FAIRFIELD — Nancy Lefkowitz could be heard holding back tears as she slowly rang a bell 58 times Wednesday night, for those killed in Saturday night’s massacre on the Las Vegas strip.

Before Lefkowitz rang the bell, she read the words of the poem, “Think of me:”

“Remember me in your heart, your thoughts, and your memories of the times we loved, the times we cried, the times we fought, the times we laughed. For if you always think of me, I will never have gone.”

The candlelight vigil sponsored by the group, Connecticut Against Gun Violence, was held on the lawn behind the Burr Mansion.

“Once again, we have to deal with a heinous shooting,” said Ron Pinciaro, the group’s executive director. “Frustrating, isn’t it?” But when he asked the crowd that had gathered if they were going to stop fighting for sensible gun laws, their answer was a resounding, “No.”

“We have an American problem that Americans refuse to resolve,” Pinciaro said. And while Connecticut has tough gun laws, “We know that’s not enough.”

All gun deaths, he said, are horrific, whether they are from a mass shooting, an urban homicide or a rural suicide.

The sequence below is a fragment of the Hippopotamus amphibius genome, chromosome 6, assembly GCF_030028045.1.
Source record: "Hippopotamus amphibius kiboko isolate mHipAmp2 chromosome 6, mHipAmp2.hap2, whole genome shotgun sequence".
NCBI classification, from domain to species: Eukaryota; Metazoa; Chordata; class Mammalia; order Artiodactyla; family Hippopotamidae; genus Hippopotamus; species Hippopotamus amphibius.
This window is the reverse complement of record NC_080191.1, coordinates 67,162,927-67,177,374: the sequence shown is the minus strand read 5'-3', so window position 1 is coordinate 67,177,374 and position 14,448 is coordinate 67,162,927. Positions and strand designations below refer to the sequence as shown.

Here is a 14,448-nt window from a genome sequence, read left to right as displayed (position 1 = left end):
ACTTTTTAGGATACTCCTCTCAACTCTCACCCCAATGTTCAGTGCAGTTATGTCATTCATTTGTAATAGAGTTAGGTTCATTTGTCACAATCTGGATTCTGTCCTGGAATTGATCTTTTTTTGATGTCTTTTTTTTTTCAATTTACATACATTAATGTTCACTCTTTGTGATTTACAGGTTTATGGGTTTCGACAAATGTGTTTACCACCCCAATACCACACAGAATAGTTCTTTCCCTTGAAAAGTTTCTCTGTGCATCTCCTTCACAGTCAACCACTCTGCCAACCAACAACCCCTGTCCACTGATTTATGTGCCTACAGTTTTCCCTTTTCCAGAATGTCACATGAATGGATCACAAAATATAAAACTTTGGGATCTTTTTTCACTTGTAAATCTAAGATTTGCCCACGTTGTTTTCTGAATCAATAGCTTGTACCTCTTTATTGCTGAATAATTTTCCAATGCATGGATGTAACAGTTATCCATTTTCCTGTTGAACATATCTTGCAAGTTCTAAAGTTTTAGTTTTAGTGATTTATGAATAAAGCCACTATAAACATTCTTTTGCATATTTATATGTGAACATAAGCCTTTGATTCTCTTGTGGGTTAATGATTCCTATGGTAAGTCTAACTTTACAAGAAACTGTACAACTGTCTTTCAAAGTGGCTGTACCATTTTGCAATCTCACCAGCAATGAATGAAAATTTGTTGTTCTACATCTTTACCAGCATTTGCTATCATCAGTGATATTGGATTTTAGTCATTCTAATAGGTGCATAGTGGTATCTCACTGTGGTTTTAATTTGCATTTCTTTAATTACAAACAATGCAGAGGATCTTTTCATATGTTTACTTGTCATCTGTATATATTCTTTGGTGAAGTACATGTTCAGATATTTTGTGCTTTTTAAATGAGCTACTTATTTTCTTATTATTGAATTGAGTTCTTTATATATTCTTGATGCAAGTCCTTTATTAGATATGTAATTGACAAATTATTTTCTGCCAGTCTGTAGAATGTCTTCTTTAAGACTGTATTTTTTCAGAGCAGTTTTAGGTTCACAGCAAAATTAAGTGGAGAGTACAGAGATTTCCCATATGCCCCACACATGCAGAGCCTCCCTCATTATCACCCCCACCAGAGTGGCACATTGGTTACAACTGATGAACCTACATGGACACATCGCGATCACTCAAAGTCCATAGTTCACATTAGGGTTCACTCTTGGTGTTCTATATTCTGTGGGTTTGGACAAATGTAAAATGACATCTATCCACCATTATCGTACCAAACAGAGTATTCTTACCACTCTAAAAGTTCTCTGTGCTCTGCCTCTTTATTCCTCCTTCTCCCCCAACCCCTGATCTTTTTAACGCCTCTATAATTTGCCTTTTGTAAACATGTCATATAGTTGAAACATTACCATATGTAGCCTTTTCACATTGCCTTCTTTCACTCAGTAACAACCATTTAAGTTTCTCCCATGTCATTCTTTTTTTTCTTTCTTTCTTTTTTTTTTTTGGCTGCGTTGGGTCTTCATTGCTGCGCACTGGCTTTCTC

Rabbi Dan Sklar, the cantor at Westport’s Temple Israel, said he was sorry to have to be there, especially on the first night of the Jewish harvest festival of Sukkot. There was some debate back at the temple, he said, as to whether he should be there or at the vigil.

“I said, ‘I can’t be anywhere else,” Sklar said. “Anyone who has a child, or a conscience, or a lick of common sense knows there’s something very, very wrong here.”

He lead the crowd in singing the Bob Dylan classic, “Blowing in the Wind,” and said, “We can’t continue like this.”

First Selectman Mike Tetreau said while it was an honor to be asked to speak, “I don’t know the words to say.”

When he saw the news and looked at the number of the dead being reported, he said, he thought that can’t be right.

“Sandy Hook hit too close to home,” Tetreau said. “This, as far away as it was in Las Vegas, hit too close to home.”

Chris Coogan, and the Good News Gospel Choir, moved the crowd when they sang “I Need You to Survive,” a song that said, “I can’t hurt you with words from my mouth, I love you, I need you to survive.”

When the short program ended, Norwalk resident Kara Baekey, a member of Moms Demand Action, was more than happy to stay and talk, as she handed out T-shirts, bracelets and contact information.

She has two children, 10 and 12 years old. After the shooting at the Las Vegas music festival, “My daughter said she was scared now to go to a rock and roll concert.” The thing is, Baekey said, her daughter has yet to go to a big concert and now, “I don’t know when she’ll ever want to go or if I’ll want to let her.”

Baekey joined Moms Demand Action following the Sandy Hook shooting.

“We are mothers, and we will never back down,” she said. Their latest mission, she said, is aimed directly at the National Rifle Association. “We’re going after them, and maybe it’s time to get a little nasty.”